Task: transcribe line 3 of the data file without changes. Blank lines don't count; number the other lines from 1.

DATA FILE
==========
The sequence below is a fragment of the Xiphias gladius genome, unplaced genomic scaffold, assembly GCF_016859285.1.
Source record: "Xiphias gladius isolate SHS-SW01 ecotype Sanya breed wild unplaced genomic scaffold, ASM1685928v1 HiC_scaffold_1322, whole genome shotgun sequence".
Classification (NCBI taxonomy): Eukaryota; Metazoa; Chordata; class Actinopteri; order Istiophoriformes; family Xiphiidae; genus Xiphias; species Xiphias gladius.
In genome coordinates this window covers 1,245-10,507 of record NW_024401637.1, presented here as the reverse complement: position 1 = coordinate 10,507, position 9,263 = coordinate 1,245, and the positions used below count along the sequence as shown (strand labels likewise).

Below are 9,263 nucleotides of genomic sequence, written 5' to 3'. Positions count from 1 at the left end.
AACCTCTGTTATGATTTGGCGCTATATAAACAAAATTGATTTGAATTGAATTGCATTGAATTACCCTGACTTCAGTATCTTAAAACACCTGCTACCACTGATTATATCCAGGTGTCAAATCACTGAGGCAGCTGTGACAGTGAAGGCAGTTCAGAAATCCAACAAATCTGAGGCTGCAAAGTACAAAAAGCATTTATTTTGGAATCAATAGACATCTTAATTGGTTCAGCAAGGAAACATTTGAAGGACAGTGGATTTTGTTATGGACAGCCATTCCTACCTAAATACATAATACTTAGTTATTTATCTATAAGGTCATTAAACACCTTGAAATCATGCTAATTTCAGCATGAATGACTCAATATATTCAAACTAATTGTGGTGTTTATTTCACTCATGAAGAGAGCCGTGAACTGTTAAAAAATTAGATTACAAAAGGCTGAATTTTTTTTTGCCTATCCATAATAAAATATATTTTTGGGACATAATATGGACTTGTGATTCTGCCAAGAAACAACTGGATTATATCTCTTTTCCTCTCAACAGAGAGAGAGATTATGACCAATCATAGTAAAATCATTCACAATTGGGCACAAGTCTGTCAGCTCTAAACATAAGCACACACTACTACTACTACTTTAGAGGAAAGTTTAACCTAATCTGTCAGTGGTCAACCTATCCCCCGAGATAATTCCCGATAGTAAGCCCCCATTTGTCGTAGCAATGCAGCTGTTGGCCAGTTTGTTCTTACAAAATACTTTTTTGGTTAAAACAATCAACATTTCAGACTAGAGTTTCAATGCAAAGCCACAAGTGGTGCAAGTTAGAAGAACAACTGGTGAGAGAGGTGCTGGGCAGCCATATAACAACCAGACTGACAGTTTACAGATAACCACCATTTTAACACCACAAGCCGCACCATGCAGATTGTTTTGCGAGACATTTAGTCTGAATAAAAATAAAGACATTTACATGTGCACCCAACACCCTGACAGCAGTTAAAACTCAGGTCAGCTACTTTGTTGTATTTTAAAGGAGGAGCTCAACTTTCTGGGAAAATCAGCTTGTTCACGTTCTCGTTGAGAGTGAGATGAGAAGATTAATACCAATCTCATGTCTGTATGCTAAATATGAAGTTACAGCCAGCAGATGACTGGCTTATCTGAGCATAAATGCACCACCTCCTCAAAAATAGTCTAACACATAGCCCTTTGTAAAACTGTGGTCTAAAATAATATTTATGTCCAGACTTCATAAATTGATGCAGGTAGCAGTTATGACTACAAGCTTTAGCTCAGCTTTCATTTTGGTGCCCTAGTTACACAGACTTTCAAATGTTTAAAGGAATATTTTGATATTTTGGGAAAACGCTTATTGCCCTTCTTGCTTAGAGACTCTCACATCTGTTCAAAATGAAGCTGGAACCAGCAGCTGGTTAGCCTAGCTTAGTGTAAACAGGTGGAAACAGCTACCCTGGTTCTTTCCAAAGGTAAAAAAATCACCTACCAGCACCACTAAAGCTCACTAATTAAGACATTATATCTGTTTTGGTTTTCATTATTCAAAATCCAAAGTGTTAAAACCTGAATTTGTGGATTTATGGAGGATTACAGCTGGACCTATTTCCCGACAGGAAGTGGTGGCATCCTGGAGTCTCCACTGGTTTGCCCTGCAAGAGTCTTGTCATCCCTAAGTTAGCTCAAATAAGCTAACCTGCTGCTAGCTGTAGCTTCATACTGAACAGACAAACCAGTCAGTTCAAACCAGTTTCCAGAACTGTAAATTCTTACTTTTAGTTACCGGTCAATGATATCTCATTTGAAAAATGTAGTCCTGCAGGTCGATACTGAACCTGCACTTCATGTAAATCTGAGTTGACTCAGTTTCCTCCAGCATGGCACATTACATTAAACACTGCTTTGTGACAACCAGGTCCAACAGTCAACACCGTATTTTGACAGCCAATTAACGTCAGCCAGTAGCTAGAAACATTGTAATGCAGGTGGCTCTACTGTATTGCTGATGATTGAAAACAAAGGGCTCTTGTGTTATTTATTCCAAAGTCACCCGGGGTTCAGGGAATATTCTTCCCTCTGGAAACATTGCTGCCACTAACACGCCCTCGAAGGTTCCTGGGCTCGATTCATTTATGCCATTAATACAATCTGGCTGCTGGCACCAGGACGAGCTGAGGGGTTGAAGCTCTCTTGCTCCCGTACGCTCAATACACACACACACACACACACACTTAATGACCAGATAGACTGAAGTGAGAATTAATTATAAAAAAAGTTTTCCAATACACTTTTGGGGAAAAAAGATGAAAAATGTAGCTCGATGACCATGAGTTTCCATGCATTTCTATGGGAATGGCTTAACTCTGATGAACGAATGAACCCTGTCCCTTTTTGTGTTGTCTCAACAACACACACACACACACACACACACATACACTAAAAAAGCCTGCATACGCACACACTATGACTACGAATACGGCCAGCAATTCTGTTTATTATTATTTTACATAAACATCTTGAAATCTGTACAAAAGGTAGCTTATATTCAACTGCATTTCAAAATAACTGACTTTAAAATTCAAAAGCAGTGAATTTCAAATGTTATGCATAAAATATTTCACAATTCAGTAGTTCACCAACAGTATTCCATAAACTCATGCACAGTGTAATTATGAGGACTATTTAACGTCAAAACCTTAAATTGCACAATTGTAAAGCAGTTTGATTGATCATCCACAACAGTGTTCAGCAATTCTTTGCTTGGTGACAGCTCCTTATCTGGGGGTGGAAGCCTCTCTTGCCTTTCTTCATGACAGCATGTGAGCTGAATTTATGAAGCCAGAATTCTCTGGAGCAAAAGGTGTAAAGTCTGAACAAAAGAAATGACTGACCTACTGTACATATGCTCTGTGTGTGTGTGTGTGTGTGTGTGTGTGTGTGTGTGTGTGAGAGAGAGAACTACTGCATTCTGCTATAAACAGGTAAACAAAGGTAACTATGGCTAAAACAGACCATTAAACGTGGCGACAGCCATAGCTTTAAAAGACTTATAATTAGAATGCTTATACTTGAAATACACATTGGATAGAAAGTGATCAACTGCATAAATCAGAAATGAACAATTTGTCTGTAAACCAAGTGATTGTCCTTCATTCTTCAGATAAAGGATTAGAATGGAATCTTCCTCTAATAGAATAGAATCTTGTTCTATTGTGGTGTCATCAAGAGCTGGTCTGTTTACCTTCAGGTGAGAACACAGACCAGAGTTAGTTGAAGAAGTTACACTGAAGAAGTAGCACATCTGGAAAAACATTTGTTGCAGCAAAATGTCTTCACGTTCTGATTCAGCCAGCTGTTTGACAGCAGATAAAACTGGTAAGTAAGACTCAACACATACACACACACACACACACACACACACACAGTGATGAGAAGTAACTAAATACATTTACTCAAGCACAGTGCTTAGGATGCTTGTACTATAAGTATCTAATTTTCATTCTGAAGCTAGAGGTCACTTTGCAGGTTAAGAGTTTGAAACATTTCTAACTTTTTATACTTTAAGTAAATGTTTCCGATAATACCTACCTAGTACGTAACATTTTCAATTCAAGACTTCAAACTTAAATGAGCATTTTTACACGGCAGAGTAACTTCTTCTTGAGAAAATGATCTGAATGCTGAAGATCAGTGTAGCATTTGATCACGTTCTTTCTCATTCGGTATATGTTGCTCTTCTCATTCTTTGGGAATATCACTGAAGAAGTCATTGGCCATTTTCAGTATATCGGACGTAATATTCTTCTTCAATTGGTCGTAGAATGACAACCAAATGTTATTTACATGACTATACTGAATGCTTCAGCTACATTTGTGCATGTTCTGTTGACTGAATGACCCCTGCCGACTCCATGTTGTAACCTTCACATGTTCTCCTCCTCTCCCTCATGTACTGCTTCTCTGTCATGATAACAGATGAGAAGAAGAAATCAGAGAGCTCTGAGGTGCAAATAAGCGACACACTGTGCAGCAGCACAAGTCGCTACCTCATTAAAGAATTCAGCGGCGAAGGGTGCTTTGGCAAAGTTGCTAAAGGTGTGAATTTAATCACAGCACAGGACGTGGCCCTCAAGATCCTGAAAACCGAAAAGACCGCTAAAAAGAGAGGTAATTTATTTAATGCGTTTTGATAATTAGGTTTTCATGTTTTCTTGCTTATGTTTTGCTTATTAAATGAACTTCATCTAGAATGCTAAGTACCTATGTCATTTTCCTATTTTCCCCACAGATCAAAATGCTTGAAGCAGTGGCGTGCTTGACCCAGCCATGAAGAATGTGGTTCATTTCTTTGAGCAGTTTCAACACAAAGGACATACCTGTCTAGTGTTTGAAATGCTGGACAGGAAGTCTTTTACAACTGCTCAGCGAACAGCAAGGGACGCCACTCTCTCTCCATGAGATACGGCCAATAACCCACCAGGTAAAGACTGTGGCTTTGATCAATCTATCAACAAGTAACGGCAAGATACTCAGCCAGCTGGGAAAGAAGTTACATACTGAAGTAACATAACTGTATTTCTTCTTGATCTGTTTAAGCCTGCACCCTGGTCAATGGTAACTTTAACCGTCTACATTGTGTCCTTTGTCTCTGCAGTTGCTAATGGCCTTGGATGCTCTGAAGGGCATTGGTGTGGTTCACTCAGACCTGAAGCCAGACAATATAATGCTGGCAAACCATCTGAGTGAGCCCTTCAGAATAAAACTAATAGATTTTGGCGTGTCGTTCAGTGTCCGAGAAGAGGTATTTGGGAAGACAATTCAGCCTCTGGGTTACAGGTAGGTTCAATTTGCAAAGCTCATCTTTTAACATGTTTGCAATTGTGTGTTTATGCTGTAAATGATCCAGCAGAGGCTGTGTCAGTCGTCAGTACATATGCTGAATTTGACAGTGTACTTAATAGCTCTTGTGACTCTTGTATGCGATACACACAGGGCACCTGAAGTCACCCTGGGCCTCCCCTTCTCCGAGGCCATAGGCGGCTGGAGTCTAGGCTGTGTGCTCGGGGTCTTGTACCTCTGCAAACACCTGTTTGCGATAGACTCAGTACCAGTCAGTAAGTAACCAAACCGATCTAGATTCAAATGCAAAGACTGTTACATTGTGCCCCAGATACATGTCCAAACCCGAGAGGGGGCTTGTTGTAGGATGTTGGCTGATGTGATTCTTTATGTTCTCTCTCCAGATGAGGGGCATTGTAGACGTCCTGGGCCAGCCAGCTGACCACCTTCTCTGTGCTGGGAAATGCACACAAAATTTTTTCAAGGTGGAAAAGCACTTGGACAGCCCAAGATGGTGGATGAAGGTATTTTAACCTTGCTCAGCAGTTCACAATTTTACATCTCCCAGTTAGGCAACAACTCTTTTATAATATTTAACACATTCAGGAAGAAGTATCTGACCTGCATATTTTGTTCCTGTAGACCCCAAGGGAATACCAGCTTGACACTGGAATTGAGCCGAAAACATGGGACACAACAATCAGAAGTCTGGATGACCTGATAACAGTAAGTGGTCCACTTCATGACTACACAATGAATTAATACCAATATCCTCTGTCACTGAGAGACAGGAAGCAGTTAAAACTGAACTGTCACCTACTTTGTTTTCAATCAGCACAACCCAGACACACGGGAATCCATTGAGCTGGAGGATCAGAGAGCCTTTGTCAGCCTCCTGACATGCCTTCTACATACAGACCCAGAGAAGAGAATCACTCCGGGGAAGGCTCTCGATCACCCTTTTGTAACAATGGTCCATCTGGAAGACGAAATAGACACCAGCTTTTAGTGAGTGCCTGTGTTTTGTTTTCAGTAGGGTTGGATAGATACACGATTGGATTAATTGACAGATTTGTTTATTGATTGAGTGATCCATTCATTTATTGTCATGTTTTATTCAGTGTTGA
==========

Classification (NCBI taxonomy): Eukaryota; Metazoa; Chordata; class Actinopteri; order Istiophoriformes; family Xiphiidae; genus Xiphias; species Xiphias gladius.